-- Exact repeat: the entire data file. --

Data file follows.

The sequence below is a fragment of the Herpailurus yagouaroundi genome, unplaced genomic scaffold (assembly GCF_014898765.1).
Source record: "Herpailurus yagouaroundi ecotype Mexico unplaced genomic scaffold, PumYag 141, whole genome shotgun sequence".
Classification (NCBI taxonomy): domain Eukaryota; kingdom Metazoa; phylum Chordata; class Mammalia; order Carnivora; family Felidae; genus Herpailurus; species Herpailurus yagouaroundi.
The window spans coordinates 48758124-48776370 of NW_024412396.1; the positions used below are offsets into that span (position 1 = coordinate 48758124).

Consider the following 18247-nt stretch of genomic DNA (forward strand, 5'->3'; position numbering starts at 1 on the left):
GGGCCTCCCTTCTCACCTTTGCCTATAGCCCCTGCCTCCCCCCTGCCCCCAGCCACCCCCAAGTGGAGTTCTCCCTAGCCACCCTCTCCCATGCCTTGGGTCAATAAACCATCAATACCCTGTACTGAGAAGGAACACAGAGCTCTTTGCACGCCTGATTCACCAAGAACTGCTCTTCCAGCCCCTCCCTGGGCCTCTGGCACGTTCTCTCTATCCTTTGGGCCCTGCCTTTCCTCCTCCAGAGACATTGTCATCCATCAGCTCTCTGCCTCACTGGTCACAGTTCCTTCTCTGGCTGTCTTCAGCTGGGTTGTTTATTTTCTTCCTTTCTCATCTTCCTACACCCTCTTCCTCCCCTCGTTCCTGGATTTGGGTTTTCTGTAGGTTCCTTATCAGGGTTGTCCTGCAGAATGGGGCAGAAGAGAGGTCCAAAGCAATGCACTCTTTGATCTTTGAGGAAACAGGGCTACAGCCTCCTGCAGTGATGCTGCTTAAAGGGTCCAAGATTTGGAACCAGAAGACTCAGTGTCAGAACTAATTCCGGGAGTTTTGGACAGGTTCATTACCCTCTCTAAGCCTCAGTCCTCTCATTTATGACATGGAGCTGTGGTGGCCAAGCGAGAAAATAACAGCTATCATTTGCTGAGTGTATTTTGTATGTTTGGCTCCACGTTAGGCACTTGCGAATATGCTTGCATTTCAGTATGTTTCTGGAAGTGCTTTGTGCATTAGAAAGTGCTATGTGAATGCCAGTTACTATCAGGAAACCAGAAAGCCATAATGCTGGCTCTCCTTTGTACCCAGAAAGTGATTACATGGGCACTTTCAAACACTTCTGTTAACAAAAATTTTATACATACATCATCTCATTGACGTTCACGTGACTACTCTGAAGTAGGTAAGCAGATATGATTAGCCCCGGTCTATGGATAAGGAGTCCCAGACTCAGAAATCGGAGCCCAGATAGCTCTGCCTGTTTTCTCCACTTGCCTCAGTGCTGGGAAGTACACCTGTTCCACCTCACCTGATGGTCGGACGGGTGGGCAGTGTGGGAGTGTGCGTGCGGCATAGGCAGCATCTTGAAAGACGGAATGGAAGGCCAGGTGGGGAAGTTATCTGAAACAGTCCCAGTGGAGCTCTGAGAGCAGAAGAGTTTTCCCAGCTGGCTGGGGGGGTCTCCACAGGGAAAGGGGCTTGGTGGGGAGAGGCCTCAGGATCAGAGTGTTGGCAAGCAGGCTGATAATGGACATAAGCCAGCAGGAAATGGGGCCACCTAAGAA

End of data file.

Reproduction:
The sequence below is a fragment of the Herpailurus yagouaroundi genome, unplaced genomic scaffold (assembly GCF_014898765.1).
Source record: "Herpailurus yagouaroundi ecotype Mexico unplaced genomic scaffold, PumYag 141, whole genome shotgun sequence".
Classification (NCBI taxonomy): domain Eukaryota; kingdom Metazoa; phylum Chordata; class Mammalia; order Carnivora; family Felidae; genus Herpailurus; species Herpailurus yagouaroundi.
The window spans coordinates 48758124-48776370 of NW_024412396.1; the positions used below are offsets into that span (position 1 = coordinate 48758124).

Consider the following 18247-nt stretch of genomic DNA (forward strand, 5'->3'; position numbering starts at 1 on the left):
GGGCCTCCCTTCTCACCTTTGCCTATAGCCCCTGCCTCCCCCCTGCCCCCAGCCACCCCCAAGTGGAGTTCTCCCTAGCCACCCTCTCCCATGCCTTGGGTCAATAAACCATCAATACCCTGTACTGAGAAGGAACACAGAGCTCTTTGCACGCCTGATTCACCAAGAACTGCTCTTCCAGCCCCTCCCTGGGCCTCTGGCACGTTCTCTCTATCCTTTGGGCCCTGCCTTTCCTCCTCCAGAGACATTGTCATCCATCAGCTCTCTGCCTCACTGGTCACAGTTCCTTCTCTGGCTGTCTTCAGCTGGGTTGTTTATTTTCTTCCTTTCTCATCTTCCTACACCCTCTTCCTCCCCTCGTTCCTGGATTTGGGTTTTCTGTAGGTTCCTTATCAGGGTTGTCCTGCAGAATGGGGCAGAAGAGAGGTCCAAAGCAATGCACTCTTTGATCTTTGAGGAAACAGGGCTACAGCCTCCTGCAGTGATGCTGCTTAAAGGGTCCAAGATTTGGAACCAGAAGACTCAGTGTCAGAACTAATTCCGGGAGTTTTGGACAGGTTCATTACCCTCTCTAAGCCTCAGTCCTCTCATTTATGACATGGAGCTGTGGTGGCCAAGCGAGAAAATAACAGCTATCATTTGCTGAGTGTATTTTGTATGTTTGGCTCCACGTTAGGCACTTGCGAATATGCTTGCATTTCAGTATGTTTCTGGAAGTGCTTTGTGCATTAGAAAGTGCTATGTGAATGCCAGTTACTATCAGGAAACCAGAAAGCCATAATGCTGGCTCTCCTTTGTACCCAGAAAGTGATTACATGGGCACTTTCAAACACTTCTGTTAACAAAAATTTTATACATACATCATCTCATTGACGTTCACGTGACTACTCTGAAGTAGGTAAGCAGATATGATTAGCCCCGGTCTATGGATAAGGAGTCCCAGACTCAGAAATCGGAGCCCAGATAGCTCTGCCTGTTTTCTCCACTTGCCTCAGTGCTGGGAAGTACACCTGTTCCACCTCACCTGATGGTCGGACGGGTGGGCAGTGTGGGAGTGTGCGTGCGGCATAGGCAGCATCTTGAAAGACGGAATGGAAGGCCAGGTGGGGAAGTTATCTGAAACAGTCCCAGTGGAGCTCTGAGAGCAGAAGAGTTTTCCCAGCTGGCTGGGGGGGTCTCCACAGGGAAAGGGGCTTGGTGGGGAGAGGCCTCAGGATCAGAGTGTTGGCAAGCAGGCTGATAATGGACATAAGCCAGCAGGAAATGGGGCCACCTAAGAA